The Lewis Center for Church Leadership, an initiative of United Methodist related Wesley Theological Seminary in Washington, D.C., recently released study findings (pdf report, article) that indicate a significant decrease in the number and percentage of United Methodist Elders (ordained clergy) under the age of 35. From 1985 to 2005, the number fell from 3219 to 850 and the percentage dropped from 15.05% to 4.69% of all ordained Elders in the denomination. While we might anticipate that clergy retirement classes twenty-five to thirty years down the road will continue to be augmented by those who came into ordained pastoral ministry as a second or third career, the findings are still staggering. Even if future clergy retirement classes continue to see a similar influx of second- and third-career pastors as has been present in the past twenty years, we will still be looking at a decrease in ordained pastoral leadership in the near future.
In ten to twelve years (or sooner), the clergy leadership ranks will be significantly depleted. Elders currently under the age of thirty-five or hovering near it will be moving into large churches and into conference leadership about ten to fifteen years earlier (between the ages of forty and fifty) than those who preceded them. In conferences with a significant number of very large churches (like my own Texas Annual Conference), we (I recently celebrated my 32nd birthday) will potentially move through the medium and smaller large churches much more quickly than we might have otherwise.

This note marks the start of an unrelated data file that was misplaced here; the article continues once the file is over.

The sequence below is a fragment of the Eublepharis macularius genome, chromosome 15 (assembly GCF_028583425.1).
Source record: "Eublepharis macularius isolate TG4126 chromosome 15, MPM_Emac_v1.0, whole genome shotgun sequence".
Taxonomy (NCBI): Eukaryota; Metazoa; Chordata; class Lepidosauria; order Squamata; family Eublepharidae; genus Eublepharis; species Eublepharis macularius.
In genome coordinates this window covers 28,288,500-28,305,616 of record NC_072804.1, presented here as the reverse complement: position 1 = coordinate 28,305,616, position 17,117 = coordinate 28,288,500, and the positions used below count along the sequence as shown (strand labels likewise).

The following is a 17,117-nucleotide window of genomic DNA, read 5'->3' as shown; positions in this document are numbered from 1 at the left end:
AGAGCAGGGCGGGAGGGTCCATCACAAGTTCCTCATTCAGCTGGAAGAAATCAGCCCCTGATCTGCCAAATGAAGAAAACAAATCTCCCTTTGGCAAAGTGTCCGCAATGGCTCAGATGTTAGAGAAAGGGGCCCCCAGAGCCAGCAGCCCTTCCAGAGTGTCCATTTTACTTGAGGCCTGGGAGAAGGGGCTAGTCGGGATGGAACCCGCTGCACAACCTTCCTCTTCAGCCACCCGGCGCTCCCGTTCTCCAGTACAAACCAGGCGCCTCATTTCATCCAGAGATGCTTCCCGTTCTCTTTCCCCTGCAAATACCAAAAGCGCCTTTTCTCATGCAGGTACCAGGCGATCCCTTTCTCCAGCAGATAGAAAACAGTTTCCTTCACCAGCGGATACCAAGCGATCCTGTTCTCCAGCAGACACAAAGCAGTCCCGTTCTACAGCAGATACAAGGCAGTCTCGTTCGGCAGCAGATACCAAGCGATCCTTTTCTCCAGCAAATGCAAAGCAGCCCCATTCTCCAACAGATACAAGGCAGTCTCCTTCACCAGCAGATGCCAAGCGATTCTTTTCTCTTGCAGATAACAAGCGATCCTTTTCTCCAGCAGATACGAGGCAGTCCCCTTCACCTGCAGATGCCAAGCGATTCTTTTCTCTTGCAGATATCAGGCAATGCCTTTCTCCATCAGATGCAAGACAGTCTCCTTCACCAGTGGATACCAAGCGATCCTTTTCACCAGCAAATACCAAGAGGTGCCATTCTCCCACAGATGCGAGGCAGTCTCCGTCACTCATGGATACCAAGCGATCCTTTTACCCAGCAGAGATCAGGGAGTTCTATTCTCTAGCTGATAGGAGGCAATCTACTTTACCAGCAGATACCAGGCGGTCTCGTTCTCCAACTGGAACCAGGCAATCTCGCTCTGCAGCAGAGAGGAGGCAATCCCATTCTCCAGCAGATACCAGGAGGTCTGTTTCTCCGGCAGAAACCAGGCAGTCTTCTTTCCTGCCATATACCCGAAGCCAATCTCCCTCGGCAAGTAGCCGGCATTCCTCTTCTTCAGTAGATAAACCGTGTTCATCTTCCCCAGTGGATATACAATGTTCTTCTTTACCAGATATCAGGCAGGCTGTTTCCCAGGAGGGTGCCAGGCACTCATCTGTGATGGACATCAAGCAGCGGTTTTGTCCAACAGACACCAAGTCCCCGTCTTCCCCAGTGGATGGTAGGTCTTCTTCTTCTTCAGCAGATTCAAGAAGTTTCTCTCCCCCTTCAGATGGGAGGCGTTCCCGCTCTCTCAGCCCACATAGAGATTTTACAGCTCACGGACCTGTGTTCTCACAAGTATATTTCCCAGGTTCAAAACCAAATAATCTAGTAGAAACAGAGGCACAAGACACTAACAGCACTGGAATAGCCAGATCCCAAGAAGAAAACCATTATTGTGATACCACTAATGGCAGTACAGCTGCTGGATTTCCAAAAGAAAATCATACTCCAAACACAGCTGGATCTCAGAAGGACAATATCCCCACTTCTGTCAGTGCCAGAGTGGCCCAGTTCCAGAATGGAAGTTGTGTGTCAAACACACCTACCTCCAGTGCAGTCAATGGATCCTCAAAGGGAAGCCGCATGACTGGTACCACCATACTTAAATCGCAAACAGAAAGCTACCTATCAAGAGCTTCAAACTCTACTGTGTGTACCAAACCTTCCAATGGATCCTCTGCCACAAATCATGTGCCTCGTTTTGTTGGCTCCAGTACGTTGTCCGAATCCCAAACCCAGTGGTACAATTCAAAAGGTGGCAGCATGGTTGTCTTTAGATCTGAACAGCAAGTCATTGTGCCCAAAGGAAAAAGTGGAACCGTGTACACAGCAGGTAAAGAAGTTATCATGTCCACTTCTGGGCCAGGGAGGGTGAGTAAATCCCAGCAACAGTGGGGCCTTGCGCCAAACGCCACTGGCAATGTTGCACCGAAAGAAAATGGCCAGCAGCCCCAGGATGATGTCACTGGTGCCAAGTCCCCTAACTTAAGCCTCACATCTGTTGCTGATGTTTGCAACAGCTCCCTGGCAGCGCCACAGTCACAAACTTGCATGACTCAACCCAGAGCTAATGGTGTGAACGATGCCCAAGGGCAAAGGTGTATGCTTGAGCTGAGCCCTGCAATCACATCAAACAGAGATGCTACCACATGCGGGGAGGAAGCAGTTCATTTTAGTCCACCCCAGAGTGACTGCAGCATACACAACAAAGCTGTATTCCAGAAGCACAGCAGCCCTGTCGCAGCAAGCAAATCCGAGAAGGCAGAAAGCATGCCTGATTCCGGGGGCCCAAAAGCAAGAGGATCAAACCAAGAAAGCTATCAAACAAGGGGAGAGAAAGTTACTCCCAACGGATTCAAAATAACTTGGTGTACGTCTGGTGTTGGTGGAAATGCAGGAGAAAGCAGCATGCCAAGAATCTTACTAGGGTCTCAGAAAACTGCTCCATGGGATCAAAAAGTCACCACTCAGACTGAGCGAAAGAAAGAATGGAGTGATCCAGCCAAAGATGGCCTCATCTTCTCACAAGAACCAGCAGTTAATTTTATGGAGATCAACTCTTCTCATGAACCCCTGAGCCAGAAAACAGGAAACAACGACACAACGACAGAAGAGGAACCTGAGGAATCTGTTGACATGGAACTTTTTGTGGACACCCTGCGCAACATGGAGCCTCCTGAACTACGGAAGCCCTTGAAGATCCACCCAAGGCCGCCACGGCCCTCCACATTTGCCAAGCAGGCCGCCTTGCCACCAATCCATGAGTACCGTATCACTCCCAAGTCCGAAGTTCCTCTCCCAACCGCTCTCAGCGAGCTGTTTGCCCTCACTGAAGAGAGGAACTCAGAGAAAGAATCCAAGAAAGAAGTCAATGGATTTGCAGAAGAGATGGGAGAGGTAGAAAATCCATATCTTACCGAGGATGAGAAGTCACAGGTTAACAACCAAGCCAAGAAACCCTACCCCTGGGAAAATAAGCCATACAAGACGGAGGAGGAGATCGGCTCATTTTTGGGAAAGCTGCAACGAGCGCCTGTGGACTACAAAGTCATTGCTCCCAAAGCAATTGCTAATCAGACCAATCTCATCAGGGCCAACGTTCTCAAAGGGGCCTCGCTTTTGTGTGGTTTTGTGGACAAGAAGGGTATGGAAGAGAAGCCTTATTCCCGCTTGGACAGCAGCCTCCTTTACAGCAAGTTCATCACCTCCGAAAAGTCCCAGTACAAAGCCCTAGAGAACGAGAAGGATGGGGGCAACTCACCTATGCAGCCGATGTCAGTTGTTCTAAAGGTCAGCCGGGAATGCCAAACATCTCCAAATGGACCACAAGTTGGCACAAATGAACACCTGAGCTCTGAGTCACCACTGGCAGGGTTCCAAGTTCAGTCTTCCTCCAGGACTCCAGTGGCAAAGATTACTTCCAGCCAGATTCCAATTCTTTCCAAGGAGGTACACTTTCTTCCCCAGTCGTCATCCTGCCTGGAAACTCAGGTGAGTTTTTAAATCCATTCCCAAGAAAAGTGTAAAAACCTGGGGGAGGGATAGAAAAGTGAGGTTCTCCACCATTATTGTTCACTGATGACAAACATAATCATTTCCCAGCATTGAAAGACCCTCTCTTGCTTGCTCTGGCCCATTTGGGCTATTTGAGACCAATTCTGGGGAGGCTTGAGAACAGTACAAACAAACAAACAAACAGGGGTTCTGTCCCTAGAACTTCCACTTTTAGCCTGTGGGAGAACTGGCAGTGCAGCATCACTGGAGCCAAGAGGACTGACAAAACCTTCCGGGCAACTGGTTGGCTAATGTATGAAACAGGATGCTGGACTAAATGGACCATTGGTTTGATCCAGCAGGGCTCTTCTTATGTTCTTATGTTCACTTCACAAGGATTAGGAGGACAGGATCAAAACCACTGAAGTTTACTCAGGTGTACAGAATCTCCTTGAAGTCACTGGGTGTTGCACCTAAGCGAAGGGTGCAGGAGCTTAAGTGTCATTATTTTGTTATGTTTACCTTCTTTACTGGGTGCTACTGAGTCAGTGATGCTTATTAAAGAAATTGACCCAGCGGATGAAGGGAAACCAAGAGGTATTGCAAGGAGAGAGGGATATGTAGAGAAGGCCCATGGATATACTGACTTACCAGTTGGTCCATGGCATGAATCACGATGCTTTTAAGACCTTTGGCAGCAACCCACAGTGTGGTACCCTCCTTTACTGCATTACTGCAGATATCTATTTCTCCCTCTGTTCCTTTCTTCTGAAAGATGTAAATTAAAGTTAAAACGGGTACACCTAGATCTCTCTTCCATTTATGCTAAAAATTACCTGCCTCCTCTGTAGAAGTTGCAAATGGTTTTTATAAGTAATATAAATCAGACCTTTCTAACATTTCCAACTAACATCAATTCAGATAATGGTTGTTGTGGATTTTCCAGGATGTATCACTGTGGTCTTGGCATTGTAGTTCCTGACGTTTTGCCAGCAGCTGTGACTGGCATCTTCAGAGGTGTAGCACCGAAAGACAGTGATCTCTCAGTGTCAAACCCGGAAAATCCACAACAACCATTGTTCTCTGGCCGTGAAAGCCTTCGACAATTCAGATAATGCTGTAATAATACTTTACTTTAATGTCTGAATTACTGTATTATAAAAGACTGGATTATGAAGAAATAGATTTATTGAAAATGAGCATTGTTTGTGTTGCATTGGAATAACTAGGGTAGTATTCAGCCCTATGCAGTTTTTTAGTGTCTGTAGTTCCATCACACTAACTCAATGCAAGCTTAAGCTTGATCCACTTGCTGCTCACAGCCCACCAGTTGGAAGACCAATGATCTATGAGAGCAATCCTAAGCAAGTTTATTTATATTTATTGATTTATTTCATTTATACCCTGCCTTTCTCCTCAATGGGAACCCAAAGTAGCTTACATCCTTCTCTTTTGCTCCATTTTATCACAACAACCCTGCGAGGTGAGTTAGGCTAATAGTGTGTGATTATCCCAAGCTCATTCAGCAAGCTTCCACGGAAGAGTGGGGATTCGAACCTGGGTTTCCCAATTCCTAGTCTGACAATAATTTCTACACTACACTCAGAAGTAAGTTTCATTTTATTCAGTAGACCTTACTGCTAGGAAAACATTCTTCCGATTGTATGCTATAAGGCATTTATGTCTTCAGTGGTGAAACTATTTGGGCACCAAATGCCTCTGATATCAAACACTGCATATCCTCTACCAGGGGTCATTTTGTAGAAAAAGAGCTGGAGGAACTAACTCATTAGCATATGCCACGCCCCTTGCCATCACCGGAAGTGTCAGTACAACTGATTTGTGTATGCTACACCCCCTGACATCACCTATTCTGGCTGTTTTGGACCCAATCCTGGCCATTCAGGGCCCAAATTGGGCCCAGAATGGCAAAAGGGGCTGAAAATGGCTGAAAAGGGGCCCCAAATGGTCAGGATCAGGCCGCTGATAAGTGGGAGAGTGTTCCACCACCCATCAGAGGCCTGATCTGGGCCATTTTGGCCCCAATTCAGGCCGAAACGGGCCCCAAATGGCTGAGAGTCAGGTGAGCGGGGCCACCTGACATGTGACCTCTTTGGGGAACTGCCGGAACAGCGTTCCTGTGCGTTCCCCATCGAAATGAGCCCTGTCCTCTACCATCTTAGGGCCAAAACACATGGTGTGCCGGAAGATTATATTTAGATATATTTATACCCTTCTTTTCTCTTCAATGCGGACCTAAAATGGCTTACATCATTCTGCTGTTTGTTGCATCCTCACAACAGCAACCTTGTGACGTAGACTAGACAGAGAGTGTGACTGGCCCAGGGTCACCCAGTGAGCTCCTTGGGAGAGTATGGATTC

This reality issues many challenges to be sure. But additionally, it presents younger clergy an unprecedented opportunity for leadership in the church. Young church leaders will emerge. But questions remain: How many will emerge? What will we be like theologically and methodologically? Asked differently, what will our doctrine and our polity be like, especially vis-à-vis the present state of the UMC? What level of quality in leadership will we offer? How diverse will we be? What difference will we make?
The emergence of young church leaders in the United Methodist Church will be a watershed event over the next five, ten, and fifteen years as current large church pastors and conference leaders retire. Are young church leaders ready? What will we do now in order to prepare for the mantle’s passing?
Each person has gifts and graces for ministry (ordained and otherwise). At the same time, our effectiveness and fruitfulness in ministry leadership grows inasmuch as we cultivate our gifts and develop necessary skills. Henri Nouwen said, “If you do not know what is absolutely essential in ministry, then you will do the merely important” (quoted in Pastor, by Will Willimon). The following are some essential skills that younger leaders simply must develop in order to provide top-notch leadership in the church. Each skill is a mindset to adopt and a discipline to be learned, committed to daily, and continually cultivated over a lifetime. For our generation, the learning curve is steeper because the maturation timeline is shorter.